I just found this video on YouTube of a news segment on the Australian Bat Clinic from last December. It shows parts of the clinic I volunteer at as well as Trish who runs the place, and of course it features lots of cute baby bat video. Never fear the fridge was repaired and the bats grew up healthy and strong and were later released. However, this season of baby bats has just started coming in so the clinic as well as all wildlife rehabilitators will need more donations and volunteers to help another generation of native wildlife make their way into the wild world.

Tagged: Australian Bat Clincwildlife rehabiitationAustraliaflying foxesbatsvideoyoutube

3rd October 2011

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Bats Have Superfast Muscles—A Mammal First →

More confirmation that bats are awesome, and really aren’t like other mammals in many ways besides the ability to fly.

Tagged: batsnational geographicresearch

15th September 2011

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Pictures: "Demon" Bat, Other New Tube-Nosed Species Found →

Hey, I don’t like that the new bat is called a demon bat! Bats get enough bad PR without naming them things like that. I think he is rather cute, and how can anything the size of your thumb be demonic? I also think it is super cool that they are continuing to discover new bat species. People would be amazing if they realize how many different kinds of microbats are flying around while we are peacefully sleeping.

Tagged: batsnew speciesanimalsconservationnational geographic

9th September 2011

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Vampire bats could save stroke victims →

Bats are my hero! <swoon>

Seriously, this is yet another example of why biodiversity is so important. A lot of plants and animals have unique chemical compounds that can be used for all sorts of unexpected medical purposes. If those species don’t exist, we can’t research them and learn their secrets to benefit ourselves. Conservation and environmental research isn’t just about saving the planets beauty for ourselves and future generations to enjoy. It is also about helping advance technology by mimicking nature who does so many things so much more gracefully than we do.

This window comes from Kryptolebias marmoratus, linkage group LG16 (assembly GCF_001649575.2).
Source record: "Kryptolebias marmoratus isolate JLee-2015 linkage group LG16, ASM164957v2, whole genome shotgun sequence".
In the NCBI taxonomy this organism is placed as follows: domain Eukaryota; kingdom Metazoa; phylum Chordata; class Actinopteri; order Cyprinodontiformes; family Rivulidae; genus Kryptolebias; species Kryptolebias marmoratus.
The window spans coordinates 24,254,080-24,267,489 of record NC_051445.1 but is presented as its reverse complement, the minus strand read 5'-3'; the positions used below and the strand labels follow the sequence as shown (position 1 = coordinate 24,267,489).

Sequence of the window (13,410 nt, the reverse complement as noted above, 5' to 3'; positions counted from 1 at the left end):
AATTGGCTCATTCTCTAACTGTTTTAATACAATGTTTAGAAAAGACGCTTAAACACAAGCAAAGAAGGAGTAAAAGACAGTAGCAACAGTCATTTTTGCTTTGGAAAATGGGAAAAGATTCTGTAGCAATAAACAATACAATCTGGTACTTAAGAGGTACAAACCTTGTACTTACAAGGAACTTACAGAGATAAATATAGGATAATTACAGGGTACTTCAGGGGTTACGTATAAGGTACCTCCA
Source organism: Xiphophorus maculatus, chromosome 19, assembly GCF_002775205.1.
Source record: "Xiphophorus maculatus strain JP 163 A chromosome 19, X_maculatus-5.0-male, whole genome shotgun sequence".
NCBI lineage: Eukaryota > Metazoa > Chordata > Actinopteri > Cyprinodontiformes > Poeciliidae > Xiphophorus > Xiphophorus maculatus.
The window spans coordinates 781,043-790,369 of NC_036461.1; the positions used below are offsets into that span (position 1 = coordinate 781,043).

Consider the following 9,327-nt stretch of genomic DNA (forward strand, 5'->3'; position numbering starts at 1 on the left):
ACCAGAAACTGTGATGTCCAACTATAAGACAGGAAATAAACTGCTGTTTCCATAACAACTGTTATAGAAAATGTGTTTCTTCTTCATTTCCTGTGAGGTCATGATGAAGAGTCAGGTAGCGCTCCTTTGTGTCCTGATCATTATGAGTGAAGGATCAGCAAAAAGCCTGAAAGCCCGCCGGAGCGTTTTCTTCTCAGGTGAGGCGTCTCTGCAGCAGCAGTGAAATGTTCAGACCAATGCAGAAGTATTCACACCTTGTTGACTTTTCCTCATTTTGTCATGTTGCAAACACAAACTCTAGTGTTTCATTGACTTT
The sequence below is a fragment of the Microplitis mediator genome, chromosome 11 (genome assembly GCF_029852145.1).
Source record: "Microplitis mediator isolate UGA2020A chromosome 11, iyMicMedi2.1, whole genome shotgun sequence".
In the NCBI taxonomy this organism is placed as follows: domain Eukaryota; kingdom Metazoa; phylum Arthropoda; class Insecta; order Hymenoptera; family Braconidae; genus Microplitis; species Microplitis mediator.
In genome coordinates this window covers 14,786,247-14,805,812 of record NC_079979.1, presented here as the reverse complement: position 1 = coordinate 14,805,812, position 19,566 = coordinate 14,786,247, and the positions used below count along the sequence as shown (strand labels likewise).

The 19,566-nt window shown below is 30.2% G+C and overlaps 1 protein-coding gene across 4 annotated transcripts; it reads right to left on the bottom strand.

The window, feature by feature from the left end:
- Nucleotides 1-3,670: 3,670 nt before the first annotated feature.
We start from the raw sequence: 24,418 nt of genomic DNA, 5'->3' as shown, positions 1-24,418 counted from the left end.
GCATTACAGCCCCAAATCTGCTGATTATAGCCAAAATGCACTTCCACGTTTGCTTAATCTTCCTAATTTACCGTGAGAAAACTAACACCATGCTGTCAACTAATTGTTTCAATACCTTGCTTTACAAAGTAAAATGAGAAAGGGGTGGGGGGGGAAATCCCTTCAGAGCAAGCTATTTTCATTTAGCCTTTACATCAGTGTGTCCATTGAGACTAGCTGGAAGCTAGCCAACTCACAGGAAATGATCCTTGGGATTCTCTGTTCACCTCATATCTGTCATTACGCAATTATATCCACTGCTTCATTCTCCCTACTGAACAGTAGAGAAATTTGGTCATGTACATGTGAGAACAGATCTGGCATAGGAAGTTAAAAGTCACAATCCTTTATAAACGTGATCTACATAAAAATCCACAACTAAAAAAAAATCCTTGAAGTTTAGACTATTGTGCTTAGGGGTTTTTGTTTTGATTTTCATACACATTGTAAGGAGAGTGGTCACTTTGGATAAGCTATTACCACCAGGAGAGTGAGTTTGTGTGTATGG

Tagged: batsmedicinehealthanimalsresearchconservationtelegraph

15th August 2011

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Bat colony to be removed →

And the stupidity begins…. Little red flying foxes don’t stay anywhere for very long. They are a very migratory species so trying to chase them off is somewhat an exercise in futility. Destroying trees also doesn’t seem very wise as Australia is short of trees and a lot of other animals and birds would be living in those trees with the bats. Yes, Hendra is a concern, but panic and ecological upset are not generally good ways to handle a emerging  disease.

Tagged: batsHendra virusqueenslandstupiditySydney Morning Herald

10th August 2011

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Bats Drawn to Plant via "Echo Beacon" →

Bats are important pollinators in other parts of the world outside Australia, and it seems that this Cuban plant is specifically shaped to attract pollinating bats. That is really cool! I wonder how many other plants are specifically adapted to attract bats? Research has shown that some Australian trees have peak nectar production in the middle of the night because Australian flying foxes are the primary forest pollinators of most native trees.

Here is the BBC article on the same research:

Plant evolved a bat beckoning beacon

Tagged: batsresearchpollinationanimalsnational geographicBBC News

7th August 2011

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The problem driving Queensland batty →

I really hope that there are no more Hendra outbreaks this year and that the bat conflict dies down. Culling a threatened species that is the primary pollinator of the forests is beyond stupid. Dispersal sounds nice, but flying foxes are wild and fly which means it is not possible to control where they go. They never go where you want them to go and generally you end up wishing they would just go back where there were to start with by the end of a lot of drama. Several Australian bat re-locations have already learned these lesson. This article at least seems to cover all the various sides, and I don’t think you would need to guess which side I am on.

Tagged: batsHendra virushealthhorsesenvironmental dangerenvironmental impactconservationqueenslandaustraliaBrisbane Times